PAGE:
Europe may follow Japan’s recession

High debt, low growth, and unemployment may become “the new normal in Europe”, according to Christine Lagarde, managing director of The International Monetary Fund (IMF). These words, together with Prime Minister David Cameron’s announcement that “red warning lights are once again flashing on the dashboard of the global economy” mean that 2015 could see a return to the global economy crisis of 2008.

The two warnings coincided with news on Monday 17th November that Japan, the world’s third largest economy, had slipped into recession at the end of the third quarter following an annualised drop in Gross Domestic Product (GDP) of 1.6%. The projected GDP, going into the final quarter, was a rise of 2.1%. The contrasting fall means that clouds of caution have descended upon the world’s finance ministers.

The most alarming concern is that Japan had started to look like a country who could set the standard for economic recovery. The Japanese stock market was in ascent, and inflation, an idea that for decades had remained condemned as hope rather than reality, was back on the country’s agenda. Why then, has a country making its way down the road to economic recovery, suddenly taken a U-turn?

The irony behind the decline into recession is that Japan’s unorthodox approach to economics was seen as a small step towards recovery not just for the country itself, but for a Europe dotted with scars from 2008. The notion of fiscal belt-tightening and increases in tax, combined with the central bank loading money into the economy was expected to quell Japanese fears regarding recession. The question now, however, is whether these scars will ever fade, as Japan’s programme of fiscal discipline and monetary stimulus, its “grand economic experiment”, is failing.

David Cameron, and his fellow world leaders, will be hoping that the cautionary stance caused by the situation in Japan will blow over. If, in the worst case scenario, it descends into a storm reminiscent of the 2008 crisis, then we will be staring down the familiar barrel of discontent. The current crisis between Ukraine and Russia, combined with the rise of ISIS in The Middle East, and the desperate attempts to impede the progression of Ebola in Africa, mean that the light of recovery for a Europe plunged into a new recession would be a mere dot at the end of a tunnel cast into darkness by current world events.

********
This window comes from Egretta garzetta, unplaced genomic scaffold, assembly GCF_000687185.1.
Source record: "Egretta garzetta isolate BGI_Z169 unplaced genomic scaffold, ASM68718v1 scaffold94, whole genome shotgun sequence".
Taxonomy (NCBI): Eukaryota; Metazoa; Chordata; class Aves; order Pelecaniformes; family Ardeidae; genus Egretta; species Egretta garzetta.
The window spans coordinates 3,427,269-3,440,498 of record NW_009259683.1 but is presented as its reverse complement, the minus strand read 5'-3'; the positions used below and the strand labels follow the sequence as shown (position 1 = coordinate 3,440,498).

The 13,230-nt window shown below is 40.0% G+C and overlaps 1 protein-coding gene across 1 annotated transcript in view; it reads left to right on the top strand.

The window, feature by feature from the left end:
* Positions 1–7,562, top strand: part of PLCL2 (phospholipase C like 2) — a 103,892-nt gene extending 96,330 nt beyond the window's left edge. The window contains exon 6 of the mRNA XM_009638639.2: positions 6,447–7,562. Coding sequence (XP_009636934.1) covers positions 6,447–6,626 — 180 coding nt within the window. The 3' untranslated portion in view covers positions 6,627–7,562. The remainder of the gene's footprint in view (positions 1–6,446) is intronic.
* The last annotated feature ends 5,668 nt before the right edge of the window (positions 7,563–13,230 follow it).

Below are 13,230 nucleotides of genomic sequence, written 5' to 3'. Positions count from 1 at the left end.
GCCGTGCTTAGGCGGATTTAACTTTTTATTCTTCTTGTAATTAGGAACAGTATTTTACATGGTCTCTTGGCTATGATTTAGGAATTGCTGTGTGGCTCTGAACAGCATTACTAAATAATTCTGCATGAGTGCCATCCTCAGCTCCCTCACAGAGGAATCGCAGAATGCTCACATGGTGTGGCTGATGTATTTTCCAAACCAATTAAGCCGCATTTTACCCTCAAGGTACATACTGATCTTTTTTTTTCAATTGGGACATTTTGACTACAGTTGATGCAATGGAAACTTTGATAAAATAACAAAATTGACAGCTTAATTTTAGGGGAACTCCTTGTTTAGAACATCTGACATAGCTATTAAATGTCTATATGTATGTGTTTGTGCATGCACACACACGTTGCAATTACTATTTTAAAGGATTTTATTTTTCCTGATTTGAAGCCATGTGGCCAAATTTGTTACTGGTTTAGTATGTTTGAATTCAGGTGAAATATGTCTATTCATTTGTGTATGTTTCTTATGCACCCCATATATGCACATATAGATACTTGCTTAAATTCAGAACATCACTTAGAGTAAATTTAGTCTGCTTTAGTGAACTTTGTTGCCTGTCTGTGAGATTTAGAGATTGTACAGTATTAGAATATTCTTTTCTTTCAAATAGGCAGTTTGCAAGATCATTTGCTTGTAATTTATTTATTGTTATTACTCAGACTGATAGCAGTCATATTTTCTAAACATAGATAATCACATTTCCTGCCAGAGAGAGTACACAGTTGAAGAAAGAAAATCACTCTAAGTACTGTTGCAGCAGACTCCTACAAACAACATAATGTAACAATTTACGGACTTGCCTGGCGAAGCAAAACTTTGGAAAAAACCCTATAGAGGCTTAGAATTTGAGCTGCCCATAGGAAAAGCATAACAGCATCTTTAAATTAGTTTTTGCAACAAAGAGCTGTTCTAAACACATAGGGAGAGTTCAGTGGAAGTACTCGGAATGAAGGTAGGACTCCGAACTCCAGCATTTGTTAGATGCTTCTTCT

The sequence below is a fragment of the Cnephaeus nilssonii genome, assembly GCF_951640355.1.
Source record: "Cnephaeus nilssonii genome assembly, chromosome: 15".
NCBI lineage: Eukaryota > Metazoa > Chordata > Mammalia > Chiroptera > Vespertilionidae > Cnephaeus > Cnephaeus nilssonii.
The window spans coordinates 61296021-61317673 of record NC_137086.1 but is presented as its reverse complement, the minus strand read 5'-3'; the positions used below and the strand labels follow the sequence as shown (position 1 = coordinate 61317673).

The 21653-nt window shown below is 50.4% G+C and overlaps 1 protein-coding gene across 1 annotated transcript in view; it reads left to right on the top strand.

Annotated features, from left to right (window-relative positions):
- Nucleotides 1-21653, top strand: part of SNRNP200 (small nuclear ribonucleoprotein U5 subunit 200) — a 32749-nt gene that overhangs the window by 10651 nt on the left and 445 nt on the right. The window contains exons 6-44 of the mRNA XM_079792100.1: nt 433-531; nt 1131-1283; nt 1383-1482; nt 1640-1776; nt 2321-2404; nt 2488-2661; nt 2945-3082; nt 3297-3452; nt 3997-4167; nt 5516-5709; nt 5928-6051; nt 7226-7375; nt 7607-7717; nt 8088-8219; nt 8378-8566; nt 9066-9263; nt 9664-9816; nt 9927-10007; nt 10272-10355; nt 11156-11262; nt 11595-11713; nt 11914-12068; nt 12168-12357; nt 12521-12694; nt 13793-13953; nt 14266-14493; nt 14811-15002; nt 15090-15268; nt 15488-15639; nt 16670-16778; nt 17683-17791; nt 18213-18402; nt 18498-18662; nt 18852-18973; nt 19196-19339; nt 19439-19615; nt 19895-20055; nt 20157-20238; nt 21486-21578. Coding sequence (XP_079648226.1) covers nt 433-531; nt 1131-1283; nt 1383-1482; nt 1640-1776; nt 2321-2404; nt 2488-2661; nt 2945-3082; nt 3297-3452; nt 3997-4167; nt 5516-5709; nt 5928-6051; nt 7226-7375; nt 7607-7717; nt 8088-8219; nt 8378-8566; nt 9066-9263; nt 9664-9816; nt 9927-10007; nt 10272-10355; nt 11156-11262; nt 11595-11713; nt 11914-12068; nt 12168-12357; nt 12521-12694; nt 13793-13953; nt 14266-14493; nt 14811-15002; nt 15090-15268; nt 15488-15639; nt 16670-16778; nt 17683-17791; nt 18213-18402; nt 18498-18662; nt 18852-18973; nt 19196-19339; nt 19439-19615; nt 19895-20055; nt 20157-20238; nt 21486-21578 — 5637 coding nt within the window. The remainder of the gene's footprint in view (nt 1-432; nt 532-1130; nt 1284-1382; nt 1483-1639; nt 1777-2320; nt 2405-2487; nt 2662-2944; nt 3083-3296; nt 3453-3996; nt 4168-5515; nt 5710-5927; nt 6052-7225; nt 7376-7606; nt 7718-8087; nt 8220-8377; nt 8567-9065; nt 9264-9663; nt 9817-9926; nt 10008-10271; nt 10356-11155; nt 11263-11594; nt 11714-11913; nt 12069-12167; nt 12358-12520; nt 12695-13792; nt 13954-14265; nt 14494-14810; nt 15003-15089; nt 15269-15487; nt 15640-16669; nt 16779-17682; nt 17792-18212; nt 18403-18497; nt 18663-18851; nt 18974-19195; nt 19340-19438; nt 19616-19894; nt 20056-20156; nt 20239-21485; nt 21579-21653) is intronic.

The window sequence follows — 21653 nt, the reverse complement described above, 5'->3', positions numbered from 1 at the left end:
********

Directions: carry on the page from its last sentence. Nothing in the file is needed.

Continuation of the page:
It is the doubt surrounding the resolution of current world affairs that ensures the European Central Bank is sat on a pedestal of indecision. At a time where the majority of Europe’s economies are suffering the effects of matters abroad, the fundamental question at home is how to pursue further economic growth without running the risk of emulating Japan? Jacob Funk Kirkegaard, an economist at the Peterson Institute for International Economics in Washington, has warned that “Japan [has] show[n] that if you have longstanding economic stagnation, having an aggressive monetary policy and even sizable fiscal reform [does not] work without deep-rooted structural reform”, going on to say “the experience of Japan must be at the top of the minds of European leaders”.

The decline of Japan’s economy may ultimately prove to be a blessing in disguise for Europe’s leaders. They may now shy away from plans to follow in Japanese Prime Minister Shinzo Abe’s self-titled Abenomics. Although the European Central Bank recently said that it would be willing to take additional steps to spark recovery, such as lending more to banks and buying bonds backed by mortgages and other assets, critics have said a lack of aggression towards revival has resulted in a motionless economy.

The lack of progression has led Bart van Ark, chief economist for the Conference Board, to state that “Europe has the potential to become a second Japan in terms of significantly slowing demographics, and weak per capita income growth”.

Should this happen then the outcomes are bleak. A combination of world crises, and decline into European recession, would ensure the clouds of caution descend into a thunderstorm all too reminiscent of 2008. With recovery signs only appearing 6 years on, it could now be decades before Europe’s economy can safely reside under a banner of stability.

By Thomas Nugent

Tags: , , , , , , ,

Categories: Asia, Europe

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